Aces on Bridge — Daily Columns

The Aces on Bridge: Tuesday, June 7th, 2011

Vulnerable: Both

Dealer: South



9 3

8 7 5 4

Q 10 9 4 2


10 3

J 8 7 5

A 10 9 2

K J 5


9 8 6 5 2

10 4 2

K 6 3

6 3


A Q 7 4

A K Q 6


A 8 7


South West North East
2 Pass 2 Pass
2 NT Pass 3 NT All pass

Opening Lead: Heart five

“This world, where much is to be done and little to be known.”

— Samuel Johnson

Defense is one of the hardest aspects of the game. But somehow, when the chances of defeating a contract seem remote, life is not so hard. If there is only one card for partner to hold that would enable you to defeat a contract, then you must play him for that card.

As West, you lead the heart five against South’s three no-trump. Partner plays the 10 and declarer wins with the king. He then plays the club ace and another club. How do you defend?

The first thing to do is to work out how many points your partner has. Here declarer has 22 – 24 and dummy six, so partner can have at most a queen or a king. Declarer must have the spade ace or queen (or both), so dummy has a certain entry, and as soon as you win your club king, declarer will have a total of four tricks in that suit. If you are going to beat three no-trump, you need to do so now.

The only helpful card that partner can possibly have is the diamond king, along with two other cards in the suit, leaving declarer with queen-jack doubleton. So you should win the club king and switch to the diamond two. The subtle point here is that you cannot afford to duck the club king, as you normally would in this type of situation, because it is quite likely that declarer will then have nine tricks to cash — as would happen today.


South holds:

A Q 7 4
A K Q 6
A 8 7


South West North East
Dbl. Pass 1 Pass
ANSWER: The simple solution here is to jump to two no-trump. Since a bid of one no-trump in this sequence would show 18-20 points, a call of two no-trump shows approximately 21-22. I agree that it is possible that a 4-3 major-suit fit might play better, but since there is no scientific way to find out, settle for the value bid and let partner explore other strains if his hand warrants it.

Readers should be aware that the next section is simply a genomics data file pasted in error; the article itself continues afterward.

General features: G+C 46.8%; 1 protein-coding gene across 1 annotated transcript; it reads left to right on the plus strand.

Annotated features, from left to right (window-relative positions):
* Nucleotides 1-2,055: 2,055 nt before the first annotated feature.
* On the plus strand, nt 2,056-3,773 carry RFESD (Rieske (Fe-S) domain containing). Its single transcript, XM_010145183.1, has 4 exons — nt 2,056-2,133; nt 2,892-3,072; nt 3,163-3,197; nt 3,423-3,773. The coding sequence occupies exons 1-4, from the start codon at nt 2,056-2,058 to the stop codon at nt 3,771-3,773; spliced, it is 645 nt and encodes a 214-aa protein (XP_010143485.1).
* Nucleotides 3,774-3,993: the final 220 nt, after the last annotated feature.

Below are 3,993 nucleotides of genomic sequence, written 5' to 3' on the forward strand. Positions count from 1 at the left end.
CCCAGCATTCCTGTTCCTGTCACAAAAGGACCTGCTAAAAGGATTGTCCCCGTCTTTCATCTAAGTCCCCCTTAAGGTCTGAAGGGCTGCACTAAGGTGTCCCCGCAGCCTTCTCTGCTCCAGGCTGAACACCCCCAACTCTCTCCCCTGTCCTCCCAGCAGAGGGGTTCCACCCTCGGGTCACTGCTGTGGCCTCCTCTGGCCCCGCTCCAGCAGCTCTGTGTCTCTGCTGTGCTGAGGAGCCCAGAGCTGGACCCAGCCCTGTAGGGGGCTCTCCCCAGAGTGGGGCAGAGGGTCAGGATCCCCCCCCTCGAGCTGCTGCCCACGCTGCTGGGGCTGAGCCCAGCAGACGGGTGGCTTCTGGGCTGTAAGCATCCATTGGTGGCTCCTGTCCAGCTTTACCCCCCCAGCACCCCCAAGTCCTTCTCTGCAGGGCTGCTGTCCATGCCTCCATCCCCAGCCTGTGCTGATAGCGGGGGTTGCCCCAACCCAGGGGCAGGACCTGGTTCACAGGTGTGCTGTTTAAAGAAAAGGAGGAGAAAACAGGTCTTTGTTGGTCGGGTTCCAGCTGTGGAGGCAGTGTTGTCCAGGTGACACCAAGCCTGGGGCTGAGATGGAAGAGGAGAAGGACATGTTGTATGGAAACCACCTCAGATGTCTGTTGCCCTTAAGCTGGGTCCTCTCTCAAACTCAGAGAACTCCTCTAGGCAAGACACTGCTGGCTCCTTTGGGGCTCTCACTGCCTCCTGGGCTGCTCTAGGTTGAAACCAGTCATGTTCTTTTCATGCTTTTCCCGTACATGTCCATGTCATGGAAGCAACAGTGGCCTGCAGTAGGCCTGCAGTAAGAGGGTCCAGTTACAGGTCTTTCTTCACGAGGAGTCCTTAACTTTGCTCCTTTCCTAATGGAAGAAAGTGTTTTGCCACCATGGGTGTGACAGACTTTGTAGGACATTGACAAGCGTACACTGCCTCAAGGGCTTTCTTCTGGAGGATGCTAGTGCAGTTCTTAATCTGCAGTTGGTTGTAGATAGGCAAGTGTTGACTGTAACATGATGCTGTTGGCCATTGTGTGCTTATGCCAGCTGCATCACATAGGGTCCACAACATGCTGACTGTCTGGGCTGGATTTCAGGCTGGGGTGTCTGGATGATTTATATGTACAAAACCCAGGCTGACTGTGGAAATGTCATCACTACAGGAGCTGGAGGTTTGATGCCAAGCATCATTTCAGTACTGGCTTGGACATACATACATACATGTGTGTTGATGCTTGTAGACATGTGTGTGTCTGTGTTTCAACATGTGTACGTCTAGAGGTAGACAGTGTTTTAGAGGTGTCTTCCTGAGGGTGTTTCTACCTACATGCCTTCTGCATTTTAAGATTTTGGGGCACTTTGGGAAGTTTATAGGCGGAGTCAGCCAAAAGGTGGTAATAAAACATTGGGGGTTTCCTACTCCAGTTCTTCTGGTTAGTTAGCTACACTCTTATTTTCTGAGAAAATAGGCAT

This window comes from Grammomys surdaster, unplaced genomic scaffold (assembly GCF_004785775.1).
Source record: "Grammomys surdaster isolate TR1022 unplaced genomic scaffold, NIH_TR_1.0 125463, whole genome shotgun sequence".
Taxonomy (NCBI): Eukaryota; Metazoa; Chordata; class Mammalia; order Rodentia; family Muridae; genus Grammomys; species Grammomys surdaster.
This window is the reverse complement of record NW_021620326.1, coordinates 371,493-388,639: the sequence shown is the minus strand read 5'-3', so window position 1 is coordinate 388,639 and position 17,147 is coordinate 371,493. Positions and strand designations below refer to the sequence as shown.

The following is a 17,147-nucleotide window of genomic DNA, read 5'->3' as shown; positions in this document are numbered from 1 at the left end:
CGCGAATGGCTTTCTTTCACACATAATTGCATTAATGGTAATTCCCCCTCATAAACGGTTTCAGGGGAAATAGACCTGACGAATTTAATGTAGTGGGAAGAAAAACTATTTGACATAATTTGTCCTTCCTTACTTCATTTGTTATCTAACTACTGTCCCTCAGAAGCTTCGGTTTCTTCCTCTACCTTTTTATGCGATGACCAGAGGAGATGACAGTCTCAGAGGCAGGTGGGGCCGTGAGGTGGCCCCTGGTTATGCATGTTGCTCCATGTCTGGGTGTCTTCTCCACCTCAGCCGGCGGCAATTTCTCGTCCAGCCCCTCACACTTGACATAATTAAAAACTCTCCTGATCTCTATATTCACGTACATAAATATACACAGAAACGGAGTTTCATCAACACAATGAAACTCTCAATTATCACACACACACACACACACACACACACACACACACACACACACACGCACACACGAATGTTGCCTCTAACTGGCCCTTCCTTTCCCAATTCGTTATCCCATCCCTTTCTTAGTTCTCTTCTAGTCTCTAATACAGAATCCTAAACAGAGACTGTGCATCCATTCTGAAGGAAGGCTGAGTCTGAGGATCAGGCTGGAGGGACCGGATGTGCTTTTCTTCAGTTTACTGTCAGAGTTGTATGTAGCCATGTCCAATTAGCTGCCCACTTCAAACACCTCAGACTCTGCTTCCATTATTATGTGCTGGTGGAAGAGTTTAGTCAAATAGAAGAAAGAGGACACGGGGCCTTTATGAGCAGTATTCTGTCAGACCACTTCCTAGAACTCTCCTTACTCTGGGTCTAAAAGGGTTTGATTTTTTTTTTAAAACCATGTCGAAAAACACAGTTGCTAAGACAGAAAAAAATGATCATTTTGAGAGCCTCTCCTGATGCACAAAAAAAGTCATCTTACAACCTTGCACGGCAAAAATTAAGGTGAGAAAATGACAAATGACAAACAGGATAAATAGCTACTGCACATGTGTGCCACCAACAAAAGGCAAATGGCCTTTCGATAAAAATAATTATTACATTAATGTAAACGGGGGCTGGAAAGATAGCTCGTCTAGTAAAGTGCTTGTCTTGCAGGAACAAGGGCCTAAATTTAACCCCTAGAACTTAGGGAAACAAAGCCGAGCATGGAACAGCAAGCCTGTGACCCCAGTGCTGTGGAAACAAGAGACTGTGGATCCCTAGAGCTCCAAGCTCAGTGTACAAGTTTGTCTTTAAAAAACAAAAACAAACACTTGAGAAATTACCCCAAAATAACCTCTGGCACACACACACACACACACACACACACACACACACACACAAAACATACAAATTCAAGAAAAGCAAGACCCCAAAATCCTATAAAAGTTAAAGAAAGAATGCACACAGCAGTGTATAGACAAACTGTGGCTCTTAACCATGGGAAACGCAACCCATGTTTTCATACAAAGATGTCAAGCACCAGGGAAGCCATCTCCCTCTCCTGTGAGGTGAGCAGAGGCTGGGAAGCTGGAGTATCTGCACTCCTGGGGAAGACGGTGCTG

For details of Bobby Wolff’s autobiography, The Lone Wolff, contact If you would like to contact Bobby Wolff, please leave a comment at this blog. Reproduced with permission of United Feature Syndicate, Inc., Copyright 2011. If you are interested in reprinting The Aces on Bridge column, contact


John Howard GibsonJune 21st, 2011 at 12:28 pm

Hi there, HBJ chipping in with a thought. If declarer on winning the first heart trick plays across to dummy’s two top spades only to come back with a heart, to cash out the A/Q of spades….what can West safely chuck away. Hearts are a no-no. Diamonds would give up all hope of defeating the contract, but clubs similarly pose a huge risk. In such a case, declarer is certain to make.

Does this line of play have any real merits, given that declarer can foresee 4 certain diamond losers ?

John Howard GibsonJune 21st, 2011 at 12:57 pm

HBJ Again : I forget to mention that after the first 6 tricks, which has set up a spade winner for East it is essential to play the jack of diamonds at trick 7 relying on declarer to let it run to East’s king. East will of course cash his spade winner, but now West is well and truly squeezed.

Having to keep 2 hearts and 2 clubs, he must bare himself to the Ace of diamonds. Declarer will be down to Q6 and Ace to three clubs Then whatever suit is played back by East the defence can only make 4 tricks. If heart ruturn, up with the queen, exit a heart, gaining and end play on clubs. Diamond return creates the same end play position in clubs. A club return, duck, and now only the Ace of diamonds to lose.

jim2June 21st, 2011 at 2:19 pm

I had been waiting the two weeks lag for this one to show up, and HBJ beats me anyway!